In December of this year, a very interesting law comes into effect in the United States. In an effort to address unfair overtime hours across the country, the new law makes it illegal for people to work unpaid overtime hours if their salary is below (a surprisingly high) threshold of $47,476. As our readers have heard over and over from myself and Jonathan, the wages of early career scientists are low and the hours are long… so this new law will be very interesting. Indeed, there are swathes of postdoctoral fellows who are currently in this position – paid less than $47,476 and working more than 40 hours in a week.
As the website announcing the changes says, employers will be presented with three options:
- Pay time-and-a-half for overtime
- Raise salaries above the new threshold
- Limit worker’s hours to 40 per week
In a bold move, the National Institutes of Health Director Francis Collins has publicly announced that the “NIH will increase the awards for postdoctoral NRSA recipients to levels above the threshold” – representing a substantial pay increase for this cohort. This is fantastic news and should be applauded. Will this set the trend across the USA to increase salaries of young scientists? Or will institutions find clever / unethical ways to skirt the new law. Either way, it will be a very interesting period of implementation and reaction.
Unique challenges in academic settings
There are some difficulties in academic settings. First of all, what constitutes a work hour in a laboratory setting? Does teaching “on the side” count? How about that two hour coffee meeting with a potential collaborator? Or what about the three hours on the weekend you spent “thinking” about your project? Quantifying how many hours each and every scientist works will be incredibly difficult. As Collins and Perez state in their article (and I tend to agree): “Biomedical science, by its very nature, is not work that neatly falls into hourly units or shifts. So, from our vantage point, it seems that the only option consistent with the professional nature of scientific work is to increase salaries above the threshold.”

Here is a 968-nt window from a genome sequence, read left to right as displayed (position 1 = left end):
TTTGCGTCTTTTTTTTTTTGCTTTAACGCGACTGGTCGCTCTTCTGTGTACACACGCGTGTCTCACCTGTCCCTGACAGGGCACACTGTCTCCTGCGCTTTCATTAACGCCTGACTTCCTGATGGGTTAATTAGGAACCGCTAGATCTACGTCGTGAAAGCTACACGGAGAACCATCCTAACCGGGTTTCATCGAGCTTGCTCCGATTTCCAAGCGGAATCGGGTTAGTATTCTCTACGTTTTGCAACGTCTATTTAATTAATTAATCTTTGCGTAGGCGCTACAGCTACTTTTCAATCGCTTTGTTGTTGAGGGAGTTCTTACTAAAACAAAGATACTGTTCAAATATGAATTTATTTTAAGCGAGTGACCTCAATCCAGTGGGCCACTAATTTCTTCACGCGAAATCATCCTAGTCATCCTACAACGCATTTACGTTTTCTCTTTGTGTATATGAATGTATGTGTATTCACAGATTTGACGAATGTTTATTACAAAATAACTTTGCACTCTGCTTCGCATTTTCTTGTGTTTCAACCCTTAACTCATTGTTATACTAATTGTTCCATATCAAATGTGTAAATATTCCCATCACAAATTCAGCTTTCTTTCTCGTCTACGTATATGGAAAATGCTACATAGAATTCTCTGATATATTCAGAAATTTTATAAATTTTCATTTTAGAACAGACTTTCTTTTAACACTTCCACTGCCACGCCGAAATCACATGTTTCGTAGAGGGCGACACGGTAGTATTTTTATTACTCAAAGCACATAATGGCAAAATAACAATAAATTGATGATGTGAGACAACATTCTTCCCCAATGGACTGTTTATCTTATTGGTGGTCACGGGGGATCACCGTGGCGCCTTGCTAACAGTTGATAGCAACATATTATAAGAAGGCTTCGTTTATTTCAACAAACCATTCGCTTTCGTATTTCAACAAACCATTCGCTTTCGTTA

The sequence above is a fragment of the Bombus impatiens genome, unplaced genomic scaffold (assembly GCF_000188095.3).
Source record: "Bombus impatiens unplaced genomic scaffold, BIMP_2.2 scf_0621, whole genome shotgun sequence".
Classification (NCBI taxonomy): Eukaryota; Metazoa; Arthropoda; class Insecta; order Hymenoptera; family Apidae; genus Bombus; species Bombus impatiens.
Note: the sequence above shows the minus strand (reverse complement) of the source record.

A second issue that follows will be how to afford this pay increase. For example, what happens when a grant that has already been awarded has insufficient funding to afford the pay increases that these new rules will demand? Let’s say a charity pays $40K for a scientist to carry out a project and it was award pre-rule – will that scientist be told they can only work 40 hours simply because the money is not there to increase their salary and the rules say they cannot work overtime? How will hours be monitored and policed?
While the NIH is clearly going to do something about it, I suspect the reality for most employers of young scientists will be to simply tell their people that they are not expected (nor required) to work more than 40 hours. People in scientific research will of course realise that this is well below the number of hours required to push an academic career along and will consequently “volunteer” heaps of extra time (at home or at the lab) in order to push their projects along. The (sad) reality being that nothing much will change. That is unless there are strict entry/exit tabs put on people and they are forced out of the building when they have worked 40 hours…but I can’t see this happening.
What we should instead hope and strive for is that this new law will lend visibility to the problem (lots of extra hours, not lots of pay) and encourage funders to consider how this cadre of workers is remunerated in the future. The NIH has taken the lead on this with their fellowships, but will all NIH grants follow suit? Will other funding agencies jump on the wagon? Will other countries take note and set their own minimum salary threshholds?
As I said above, it will be very interesting to watch this space – we particularly encourage our USA-based colleagues to write and share their thoughts on this new rule.